PS Apologies if you were looking forward to another Feel It Advent-ure (I was and I wasn't), all I can say is “I got a whole lot of lovin' just for you, a whole lot of making up to do” :)


Sunday, November 13, 2016

Mellow magic


It's been pleasant outside today, not cold considering the time of year. The early morning trip to the car boot sale was fruitless on the record front but the drive to it was worth it – the sun came up and made the yellows and oranges on the trees really glow and, with the mist lying on the fields between, it was a beautiful sight. Later in the morning I busied myself around the garden tidying and planting up some winter pots with some cheerful violas. After that Mrs Darce and I went for a stroll and kicked the leaves around. A late lunch (or was it an early dinner?) followed and then before we knew it it was dark outside. All in all I'm feeling very mellow today, and now with the curtains drawn I'm sitting down letting the warm and lovely sound of Blue Magic wrap itself around me like a cosy blanket. 

I have always had a soft spot for Blue Magic. In a way this is odd because I generally had a bit of an aversion to high falsetto singers when I was younger. That didn't stop me buying a few of their singles back in the 70s though, at least a couple of which have featured here at Feel It down the years.
Until last month I had not owned any of their albums. But now I am in possession of a copy of their 1974 album The Magic Of The Blue and I can certainly say it lives up to its name – there is plenty of magic to be heard.

Let these two tracks wrap you up.



Monday, October 31, 2016

A northern dig


Northern as in up towards the Arctic, not Soul.

So we were more than two weeks into our “trip of a lifetime” to Canada and Alaska, and I had not had a sniff of vinyl apart from this, which we stumbled across in a coffee shop in Canmore, Alberta on our first day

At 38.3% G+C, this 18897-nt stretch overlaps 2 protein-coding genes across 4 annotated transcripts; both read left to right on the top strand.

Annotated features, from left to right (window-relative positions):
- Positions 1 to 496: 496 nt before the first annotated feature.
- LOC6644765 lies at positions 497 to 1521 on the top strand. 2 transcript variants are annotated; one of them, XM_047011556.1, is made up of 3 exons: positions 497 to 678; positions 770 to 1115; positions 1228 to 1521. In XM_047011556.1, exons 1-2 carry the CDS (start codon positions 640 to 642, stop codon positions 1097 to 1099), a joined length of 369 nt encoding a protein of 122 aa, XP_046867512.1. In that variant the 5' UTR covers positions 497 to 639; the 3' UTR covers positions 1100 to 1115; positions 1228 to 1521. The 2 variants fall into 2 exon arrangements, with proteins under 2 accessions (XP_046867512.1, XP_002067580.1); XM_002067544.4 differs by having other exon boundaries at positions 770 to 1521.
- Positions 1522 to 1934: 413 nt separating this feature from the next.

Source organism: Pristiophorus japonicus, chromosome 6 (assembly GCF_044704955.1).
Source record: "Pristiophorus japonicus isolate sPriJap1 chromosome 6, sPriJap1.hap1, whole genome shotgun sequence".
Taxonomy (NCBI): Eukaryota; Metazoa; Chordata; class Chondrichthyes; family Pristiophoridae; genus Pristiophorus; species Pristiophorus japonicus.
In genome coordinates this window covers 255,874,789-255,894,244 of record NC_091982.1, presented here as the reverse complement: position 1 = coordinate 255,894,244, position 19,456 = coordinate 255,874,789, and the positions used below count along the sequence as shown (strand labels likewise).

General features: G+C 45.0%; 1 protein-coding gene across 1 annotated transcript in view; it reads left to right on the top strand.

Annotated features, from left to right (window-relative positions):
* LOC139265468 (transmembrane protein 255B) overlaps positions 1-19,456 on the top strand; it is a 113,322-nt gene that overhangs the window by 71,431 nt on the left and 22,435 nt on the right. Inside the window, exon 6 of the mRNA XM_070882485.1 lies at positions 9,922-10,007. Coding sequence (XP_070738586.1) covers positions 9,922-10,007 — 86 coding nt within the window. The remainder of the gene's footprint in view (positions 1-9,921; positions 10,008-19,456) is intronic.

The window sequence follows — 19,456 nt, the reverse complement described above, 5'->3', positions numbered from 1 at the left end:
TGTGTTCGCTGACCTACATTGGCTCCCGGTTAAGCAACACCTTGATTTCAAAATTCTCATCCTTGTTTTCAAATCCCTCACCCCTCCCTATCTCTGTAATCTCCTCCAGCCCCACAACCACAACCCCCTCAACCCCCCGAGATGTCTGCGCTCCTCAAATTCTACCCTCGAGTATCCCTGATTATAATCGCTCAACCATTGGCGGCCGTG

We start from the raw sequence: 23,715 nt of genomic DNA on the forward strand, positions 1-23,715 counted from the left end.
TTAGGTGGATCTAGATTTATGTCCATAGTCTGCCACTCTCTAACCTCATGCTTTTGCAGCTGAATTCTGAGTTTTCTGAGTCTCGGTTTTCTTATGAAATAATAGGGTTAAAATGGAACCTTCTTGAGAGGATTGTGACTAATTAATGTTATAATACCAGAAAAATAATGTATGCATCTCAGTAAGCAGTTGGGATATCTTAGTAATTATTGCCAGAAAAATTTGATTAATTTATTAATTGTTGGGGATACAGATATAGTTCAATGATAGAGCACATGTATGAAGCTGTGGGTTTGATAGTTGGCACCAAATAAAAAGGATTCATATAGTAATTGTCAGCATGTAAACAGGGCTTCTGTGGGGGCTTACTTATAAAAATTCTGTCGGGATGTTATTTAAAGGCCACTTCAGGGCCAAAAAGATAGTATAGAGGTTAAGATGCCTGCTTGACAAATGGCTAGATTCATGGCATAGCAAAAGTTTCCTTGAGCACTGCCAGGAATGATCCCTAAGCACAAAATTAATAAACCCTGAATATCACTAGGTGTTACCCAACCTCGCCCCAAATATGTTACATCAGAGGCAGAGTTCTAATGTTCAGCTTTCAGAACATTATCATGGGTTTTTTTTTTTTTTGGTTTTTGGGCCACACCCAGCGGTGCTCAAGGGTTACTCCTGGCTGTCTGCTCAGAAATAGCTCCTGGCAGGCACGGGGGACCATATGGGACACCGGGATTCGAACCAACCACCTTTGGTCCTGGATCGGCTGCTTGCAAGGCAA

Withdrawal symptoms had set in, so I jumped up and down as if I had just spied a grizzly juggling salmon when I saw this in Ketchikan, Alaska...


Yes, a Sally Army thrift store! – and it had some records!! Two boxes of albums to be precise, which included a fair amount of mid 70s jazz-funk of the smooth variety – George Benson, Quincy Jones, Roy Ayers, that sort of thing- something I wouldn't have expected in deepest Alaska to be honest. Quite a few of the albums I already have in the collection, but I happily picked up three that I didn't for the princely sum of $2. For the record they were Bob James One, Material's Memory Serves (which is very good), and some live jazz in the form of Eastman Jazz Ensemble, Live!


Eastman is a highly regarded School of Music founded in 1921, based in Rochester NY, and still going strong. It offers degrees in many forms of music. In the jazz world Steve Gadd and Chuck Mangione are just two of the more well known names I picked out of their alumni list on Wikipedia.

This album collects some live performances made by college students at the Eastman Theatre during their '75 – '76 season. There are a mix of styles represented, although it is basically a big band. The small group Auricle, a jazz-fusion group who went one to have two releases on Chrysalis, is also featured on one track. It is rather good throughout. I was impressed by fidelity of the sound too, the vinyl is quite heavy. Not bad for 66c!

The track featured here is a Chick Corea composition. The sleeve notes tell us: “This chart is the sort of deft group piece that would seem to defy through its very intimacy any big band treatment. But drummer Ron Wagner turns it into a dynamic vehicle for a band that has the technique and time-sense to handle it. Soloists are graduate student Nelson Hinds on trombone, undergraduates Norman Rax on tenor and Rick Braun on trumpet. John Serry on piano and Ron Wagner on drums.”


Friday, October 21, 2016

It's so good for me

I was going to share a track from one of the albums I picked up in Alaska on my recent holiday but that will have to wait a bit.

Instead as it's Friday it is the return of the Friday Double Header - in which I feature a 45 where one side cannot in truth be posted without the other.

The A side (at least I believe it's the A side) of this 45 has nudged Phyllis Hyman's One Thing On My Mind off the turntable to become my latest earworm, and the other side is mighty fine too.

More and more Gene Chandler 45s are finding their way into the collection, this is the latest. Scary to think this one is more than 50 years old. 53 years old this month to be precise.

JohnnyPate gets the arranger credit on this one, and what an arrangement it is.




And here's the other side, which got the play X from the DJ who received this particular advance copy.



Gene Chandler – From Day To Day 1963